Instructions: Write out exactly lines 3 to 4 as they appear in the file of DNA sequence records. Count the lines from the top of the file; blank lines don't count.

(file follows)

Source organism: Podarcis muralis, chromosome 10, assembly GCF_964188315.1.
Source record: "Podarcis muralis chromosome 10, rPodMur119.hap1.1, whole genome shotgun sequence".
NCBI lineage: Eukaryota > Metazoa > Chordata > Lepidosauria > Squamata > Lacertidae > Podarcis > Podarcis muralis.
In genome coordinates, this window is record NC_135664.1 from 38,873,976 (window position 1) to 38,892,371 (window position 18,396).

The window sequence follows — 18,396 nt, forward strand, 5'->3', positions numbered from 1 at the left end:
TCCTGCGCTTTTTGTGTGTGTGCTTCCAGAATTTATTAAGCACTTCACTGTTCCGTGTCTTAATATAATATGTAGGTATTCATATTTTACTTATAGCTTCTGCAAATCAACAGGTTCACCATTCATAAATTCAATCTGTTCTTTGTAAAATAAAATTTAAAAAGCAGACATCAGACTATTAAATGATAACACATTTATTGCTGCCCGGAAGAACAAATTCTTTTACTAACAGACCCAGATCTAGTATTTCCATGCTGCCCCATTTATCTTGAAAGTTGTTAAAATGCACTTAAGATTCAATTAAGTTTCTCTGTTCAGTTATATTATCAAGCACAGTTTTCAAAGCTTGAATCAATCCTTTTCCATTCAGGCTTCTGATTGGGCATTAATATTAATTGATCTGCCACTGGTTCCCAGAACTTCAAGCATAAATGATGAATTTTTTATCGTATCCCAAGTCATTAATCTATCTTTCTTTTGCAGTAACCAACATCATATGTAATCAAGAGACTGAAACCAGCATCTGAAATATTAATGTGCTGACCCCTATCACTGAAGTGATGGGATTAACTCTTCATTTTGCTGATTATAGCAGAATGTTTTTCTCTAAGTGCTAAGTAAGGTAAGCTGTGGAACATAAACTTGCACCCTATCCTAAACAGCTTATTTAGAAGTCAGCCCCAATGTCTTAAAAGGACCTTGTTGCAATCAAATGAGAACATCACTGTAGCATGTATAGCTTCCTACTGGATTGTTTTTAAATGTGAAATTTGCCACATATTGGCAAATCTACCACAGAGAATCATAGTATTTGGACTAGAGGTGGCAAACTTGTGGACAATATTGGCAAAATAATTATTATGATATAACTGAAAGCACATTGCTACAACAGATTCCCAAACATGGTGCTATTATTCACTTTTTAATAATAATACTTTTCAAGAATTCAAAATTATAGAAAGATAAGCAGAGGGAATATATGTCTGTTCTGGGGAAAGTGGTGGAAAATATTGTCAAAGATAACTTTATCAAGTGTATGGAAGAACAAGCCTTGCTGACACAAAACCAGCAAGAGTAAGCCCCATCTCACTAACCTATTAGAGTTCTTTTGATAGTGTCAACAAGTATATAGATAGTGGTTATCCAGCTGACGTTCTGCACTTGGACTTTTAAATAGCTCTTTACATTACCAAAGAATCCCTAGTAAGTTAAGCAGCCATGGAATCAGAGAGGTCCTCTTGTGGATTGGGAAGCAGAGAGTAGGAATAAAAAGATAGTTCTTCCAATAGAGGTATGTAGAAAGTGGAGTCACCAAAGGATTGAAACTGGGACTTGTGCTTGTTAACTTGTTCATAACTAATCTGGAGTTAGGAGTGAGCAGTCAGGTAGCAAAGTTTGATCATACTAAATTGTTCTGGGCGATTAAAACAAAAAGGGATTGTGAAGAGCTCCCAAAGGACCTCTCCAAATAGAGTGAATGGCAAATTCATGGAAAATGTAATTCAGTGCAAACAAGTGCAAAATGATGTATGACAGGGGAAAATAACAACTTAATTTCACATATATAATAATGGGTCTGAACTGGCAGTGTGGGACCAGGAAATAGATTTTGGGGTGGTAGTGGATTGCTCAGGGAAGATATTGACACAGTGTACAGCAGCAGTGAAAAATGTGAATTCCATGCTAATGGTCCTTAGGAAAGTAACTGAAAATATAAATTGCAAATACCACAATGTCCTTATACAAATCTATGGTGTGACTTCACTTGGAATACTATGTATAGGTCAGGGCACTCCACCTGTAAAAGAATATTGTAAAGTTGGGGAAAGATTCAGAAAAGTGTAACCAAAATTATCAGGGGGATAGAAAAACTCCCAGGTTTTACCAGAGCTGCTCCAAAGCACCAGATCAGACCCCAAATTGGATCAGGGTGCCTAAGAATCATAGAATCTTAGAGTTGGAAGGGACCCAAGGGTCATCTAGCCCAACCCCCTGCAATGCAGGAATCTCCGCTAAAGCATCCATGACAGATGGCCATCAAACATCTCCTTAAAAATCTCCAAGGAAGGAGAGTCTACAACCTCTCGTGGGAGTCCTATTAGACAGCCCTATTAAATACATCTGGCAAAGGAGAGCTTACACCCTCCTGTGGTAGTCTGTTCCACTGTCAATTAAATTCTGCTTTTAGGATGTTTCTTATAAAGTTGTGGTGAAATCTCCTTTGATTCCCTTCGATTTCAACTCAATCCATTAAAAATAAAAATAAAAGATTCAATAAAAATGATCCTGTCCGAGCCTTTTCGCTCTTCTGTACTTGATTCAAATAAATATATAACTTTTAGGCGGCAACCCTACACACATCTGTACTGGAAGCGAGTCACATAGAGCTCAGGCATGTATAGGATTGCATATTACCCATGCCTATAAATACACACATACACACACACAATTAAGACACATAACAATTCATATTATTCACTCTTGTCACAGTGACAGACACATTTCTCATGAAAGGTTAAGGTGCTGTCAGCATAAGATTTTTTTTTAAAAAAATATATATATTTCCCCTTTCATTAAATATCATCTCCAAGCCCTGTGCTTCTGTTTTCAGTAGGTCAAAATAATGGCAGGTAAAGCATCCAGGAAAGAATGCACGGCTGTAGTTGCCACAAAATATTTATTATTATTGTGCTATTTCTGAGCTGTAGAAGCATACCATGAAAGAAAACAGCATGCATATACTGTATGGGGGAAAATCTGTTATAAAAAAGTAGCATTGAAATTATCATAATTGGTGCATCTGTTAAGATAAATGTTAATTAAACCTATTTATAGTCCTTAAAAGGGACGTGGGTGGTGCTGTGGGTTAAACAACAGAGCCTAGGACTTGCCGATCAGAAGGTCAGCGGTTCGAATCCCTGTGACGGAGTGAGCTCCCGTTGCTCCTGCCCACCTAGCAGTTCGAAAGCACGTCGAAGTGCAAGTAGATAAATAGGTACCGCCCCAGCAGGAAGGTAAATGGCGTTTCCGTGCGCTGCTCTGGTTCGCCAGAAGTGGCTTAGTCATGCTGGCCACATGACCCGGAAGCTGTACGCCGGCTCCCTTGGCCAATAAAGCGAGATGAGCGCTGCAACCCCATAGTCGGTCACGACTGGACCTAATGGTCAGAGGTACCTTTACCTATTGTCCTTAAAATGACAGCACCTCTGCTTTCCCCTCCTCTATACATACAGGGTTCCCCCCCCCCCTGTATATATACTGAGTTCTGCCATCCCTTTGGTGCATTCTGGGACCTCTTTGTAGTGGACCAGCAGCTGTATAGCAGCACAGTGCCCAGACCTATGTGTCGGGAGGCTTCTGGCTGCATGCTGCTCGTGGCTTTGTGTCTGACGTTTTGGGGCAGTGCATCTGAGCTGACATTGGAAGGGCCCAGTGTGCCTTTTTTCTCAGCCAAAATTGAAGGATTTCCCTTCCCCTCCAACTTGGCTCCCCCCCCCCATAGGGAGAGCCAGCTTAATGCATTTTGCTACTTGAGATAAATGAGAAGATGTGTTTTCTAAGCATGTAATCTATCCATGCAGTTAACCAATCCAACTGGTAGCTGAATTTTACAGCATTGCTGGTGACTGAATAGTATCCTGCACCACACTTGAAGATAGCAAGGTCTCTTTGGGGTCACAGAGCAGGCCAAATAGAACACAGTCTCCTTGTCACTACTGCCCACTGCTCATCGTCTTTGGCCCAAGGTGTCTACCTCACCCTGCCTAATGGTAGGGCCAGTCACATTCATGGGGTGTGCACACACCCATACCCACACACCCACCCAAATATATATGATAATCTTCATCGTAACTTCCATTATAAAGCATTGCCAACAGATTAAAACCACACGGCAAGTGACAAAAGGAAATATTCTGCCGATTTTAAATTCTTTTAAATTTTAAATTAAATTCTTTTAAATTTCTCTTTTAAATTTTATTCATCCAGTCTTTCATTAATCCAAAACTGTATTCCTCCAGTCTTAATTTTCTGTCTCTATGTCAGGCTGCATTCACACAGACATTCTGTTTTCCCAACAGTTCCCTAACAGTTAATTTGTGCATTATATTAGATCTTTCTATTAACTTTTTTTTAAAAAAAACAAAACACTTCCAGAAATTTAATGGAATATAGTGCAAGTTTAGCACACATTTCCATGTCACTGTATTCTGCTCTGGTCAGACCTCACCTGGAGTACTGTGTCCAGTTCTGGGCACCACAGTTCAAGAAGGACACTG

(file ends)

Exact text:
NCBI lineage: Eukaryota > Metazoa > Chordata > Lepidosauria > Squamata > Lacertidae > Podarcis > Podarcis muralis.
In genome coordinates, this window is record NC_135664.1 from 38,873,976 (window position 1) to 38,892,371 (window position 18,396).